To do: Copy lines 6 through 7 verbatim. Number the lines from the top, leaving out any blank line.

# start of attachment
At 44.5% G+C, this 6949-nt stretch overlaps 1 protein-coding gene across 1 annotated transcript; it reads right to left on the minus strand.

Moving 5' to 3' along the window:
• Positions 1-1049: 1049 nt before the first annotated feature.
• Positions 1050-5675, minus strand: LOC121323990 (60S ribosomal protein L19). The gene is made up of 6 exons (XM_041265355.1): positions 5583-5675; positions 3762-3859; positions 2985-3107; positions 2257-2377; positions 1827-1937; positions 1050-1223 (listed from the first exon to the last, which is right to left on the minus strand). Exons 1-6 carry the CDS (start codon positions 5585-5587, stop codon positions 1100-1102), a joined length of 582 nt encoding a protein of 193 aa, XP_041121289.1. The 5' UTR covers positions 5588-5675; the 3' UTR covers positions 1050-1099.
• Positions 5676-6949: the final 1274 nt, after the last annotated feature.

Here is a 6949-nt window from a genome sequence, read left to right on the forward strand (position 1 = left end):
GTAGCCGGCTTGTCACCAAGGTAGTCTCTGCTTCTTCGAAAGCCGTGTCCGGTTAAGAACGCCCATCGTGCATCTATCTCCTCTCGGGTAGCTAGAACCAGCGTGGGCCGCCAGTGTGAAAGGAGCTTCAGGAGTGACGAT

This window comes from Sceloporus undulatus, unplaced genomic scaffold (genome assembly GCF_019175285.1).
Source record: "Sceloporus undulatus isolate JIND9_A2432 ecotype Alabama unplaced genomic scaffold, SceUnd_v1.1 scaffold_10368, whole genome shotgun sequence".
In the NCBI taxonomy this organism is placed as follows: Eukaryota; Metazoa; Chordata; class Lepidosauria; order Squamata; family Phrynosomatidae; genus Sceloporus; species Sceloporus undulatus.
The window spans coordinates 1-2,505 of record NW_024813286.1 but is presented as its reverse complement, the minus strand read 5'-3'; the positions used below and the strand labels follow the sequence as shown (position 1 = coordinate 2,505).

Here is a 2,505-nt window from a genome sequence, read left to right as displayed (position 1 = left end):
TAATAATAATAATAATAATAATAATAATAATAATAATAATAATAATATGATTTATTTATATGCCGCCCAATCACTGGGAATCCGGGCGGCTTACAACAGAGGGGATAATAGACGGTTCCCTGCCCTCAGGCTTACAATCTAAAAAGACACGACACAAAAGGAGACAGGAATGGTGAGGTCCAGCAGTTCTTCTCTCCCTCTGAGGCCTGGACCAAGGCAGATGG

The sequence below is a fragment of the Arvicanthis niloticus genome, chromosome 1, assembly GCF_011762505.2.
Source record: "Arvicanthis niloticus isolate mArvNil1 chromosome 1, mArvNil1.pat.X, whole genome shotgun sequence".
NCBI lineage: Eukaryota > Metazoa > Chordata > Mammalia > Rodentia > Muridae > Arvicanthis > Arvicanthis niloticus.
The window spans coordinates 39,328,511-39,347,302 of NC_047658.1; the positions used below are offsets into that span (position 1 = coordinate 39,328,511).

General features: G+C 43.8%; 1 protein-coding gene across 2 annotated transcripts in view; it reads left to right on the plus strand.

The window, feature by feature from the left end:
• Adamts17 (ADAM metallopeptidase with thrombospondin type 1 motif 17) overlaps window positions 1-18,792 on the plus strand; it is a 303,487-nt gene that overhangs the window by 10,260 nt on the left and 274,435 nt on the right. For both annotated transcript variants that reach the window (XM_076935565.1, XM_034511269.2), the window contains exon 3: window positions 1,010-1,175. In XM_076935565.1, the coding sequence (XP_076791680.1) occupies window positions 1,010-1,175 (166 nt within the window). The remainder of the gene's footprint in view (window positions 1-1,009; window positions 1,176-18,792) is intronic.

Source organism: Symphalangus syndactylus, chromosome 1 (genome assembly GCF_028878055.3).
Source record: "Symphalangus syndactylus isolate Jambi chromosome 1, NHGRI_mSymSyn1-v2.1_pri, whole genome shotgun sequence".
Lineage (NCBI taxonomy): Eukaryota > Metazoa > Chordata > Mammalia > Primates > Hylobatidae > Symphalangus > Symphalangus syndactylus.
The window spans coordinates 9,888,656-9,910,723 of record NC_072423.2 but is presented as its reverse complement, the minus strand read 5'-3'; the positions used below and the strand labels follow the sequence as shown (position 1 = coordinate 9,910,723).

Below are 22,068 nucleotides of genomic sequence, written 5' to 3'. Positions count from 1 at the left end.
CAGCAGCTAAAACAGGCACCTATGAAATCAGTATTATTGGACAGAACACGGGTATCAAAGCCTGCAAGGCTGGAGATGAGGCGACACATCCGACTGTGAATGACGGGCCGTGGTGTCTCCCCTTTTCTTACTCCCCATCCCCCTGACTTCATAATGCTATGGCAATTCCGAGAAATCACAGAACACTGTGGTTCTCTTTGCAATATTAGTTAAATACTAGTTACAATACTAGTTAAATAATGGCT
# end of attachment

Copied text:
Here is a 6949-nt window from a genome sequence, read left to right on the forward strand (position 1 = left end):
GTAGCCGGCTTGTCACCAAGGTAGTCTCTGCTTCTTCGAAAGCCGTGTCCGGTTAAGAACGCCCATCGTGCATCTATCTCCTCTCGGGTAGCTAGAACCAGCGTGGGCCGCCAGTGTGAAAGGAGCTTCAGGAGTGACGAT